Here's a challenge - can you explain the phenomenon of the Real-Time Web in simple terms and few words? From Facebook to the New York Times to blogs and geeky tech infrastructure, it seems like everyone's exploring the Real-Time Web paradigm these days. It's not easy to explain, though.
Below we offer our working explanation of what the real-time web is and why it's important, in exactly 100 words. We challenge you to offer a better (short) explanation.
- Google, Facebook, MySpace, Yahoo, Atlassian & Betaworks
- Creators of Pubsubhubbub
- NYT R&D, SuperFeedr, OneRiot, FirstRain and more.
The Real-Time Web is a paradigm based on pushing information to users as soon as it's available - instead of requiring that they or their software check a source periodically for updates. It can be enabled in many different ways and can require a different technical architecture. It's being implemented in social networking, search, news and elsewhere - making those experiences more like Instant Messaging and facilitating unpredictable innovations. Early benefits include increased user engagement ("flow") and decreased server loads, but these are early days. Real-time information delivery will likely become ubiquitous, a requirement for almost any website or service.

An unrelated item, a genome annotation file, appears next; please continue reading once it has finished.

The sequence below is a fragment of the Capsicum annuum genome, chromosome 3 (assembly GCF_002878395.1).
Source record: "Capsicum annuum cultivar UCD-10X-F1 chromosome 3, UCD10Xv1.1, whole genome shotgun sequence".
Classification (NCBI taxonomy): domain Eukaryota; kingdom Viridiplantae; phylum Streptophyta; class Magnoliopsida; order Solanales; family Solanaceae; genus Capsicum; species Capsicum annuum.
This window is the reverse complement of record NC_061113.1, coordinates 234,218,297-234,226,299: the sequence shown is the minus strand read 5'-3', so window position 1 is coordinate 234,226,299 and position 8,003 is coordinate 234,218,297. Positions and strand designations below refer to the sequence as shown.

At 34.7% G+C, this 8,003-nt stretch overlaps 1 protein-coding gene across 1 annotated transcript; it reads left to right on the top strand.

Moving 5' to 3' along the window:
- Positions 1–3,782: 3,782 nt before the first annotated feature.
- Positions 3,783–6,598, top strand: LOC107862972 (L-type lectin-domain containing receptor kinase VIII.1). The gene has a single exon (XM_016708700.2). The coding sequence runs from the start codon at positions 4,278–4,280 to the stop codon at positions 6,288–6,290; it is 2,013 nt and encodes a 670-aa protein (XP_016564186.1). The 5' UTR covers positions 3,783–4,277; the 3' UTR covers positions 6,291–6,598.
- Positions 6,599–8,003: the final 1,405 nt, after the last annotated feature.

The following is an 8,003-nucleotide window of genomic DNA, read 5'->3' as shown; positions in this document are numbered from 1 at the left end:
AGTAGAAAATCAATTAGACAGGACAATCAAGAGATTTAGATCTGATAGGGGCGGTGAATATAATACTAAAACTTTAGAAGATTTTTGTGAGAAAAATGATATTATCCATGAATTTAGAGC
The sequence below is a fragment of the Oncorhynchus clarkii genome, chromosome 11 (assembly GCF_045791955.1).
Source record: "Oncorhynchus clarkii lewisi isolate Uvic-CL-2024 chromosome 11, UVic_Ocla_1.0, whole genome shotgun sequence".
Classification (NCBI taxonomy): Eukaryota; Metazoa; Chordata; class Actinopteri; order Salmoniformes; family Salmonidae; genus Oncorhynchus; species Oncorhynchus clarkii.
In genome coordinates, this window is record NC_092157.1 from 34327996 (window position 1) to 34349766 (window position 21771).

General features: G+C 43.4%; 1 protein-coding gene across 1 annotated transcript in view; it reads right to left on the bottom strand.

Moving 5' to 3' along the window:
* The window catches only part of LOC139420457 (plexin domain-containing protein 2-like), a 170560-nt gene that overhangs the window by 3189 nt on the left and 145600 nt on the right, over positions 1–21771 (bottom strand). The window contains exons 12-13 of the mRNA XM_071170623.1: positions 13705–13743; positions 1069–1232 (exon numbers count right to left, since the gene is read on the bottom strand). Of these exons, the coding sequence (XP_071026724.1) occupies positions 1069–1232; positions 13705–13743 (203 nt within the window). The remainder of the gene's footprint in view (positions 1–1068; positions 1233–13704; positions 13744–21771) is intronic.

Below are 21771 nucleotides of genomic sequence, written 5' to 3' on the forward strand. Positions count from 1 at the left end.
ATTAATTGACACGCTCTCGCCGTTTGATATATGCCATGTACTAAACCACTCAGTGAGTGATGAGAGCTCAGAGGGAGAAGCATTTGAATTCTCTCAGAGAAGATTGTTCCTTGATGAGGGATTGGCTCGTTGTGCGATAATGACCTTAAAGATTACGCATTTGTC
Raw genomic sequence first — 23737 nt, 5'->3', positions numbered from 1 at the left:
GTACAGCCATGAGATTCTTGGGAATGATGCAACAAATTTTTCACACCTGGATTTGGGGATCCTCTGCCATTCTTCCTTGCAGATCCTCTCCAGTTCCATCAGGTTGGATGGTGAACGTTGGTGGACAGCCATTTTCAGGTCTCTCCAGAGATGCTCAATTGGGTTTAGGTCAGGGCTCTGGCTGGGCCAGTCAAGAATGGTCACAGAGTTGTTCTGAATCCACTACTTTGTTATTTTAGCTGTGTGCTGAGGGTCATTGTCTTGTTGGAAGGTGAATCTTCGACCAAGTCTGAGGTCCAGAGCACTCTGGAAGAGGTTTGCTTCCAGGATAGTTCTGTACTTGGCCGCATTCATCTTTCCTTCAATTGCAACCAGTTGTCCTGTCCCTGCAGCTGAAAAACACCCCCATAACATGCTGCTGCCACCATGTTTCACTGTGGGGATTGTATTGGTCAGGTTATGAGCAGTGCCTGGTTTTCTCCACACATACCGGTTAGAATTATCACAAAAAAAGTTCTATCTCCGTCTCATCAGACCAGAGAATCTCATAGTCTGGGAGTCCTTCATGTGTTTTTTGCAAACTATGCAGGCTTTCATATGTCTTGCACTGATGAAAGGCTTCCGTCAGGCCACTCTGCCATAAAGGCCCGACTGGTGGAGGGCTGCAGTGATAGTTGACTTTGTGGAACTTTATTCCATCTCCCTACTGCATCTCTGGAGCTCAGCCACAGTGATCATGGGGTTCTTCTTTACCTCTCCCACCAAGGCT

What do you think? What did we miss? Any inaccuracies, funky emphasis or unclear parts? Let us know and if you're up for it, let's see what you can do in 100 words or less. As Rajesh Acharya points out in comments below, the sum is larger than the parts.
We hope you'll join us for the ReadWrite Real-Time Web Summit on October 15th. There we'll discuss what the real-time web is, how we can swim in the real-time stream and much more.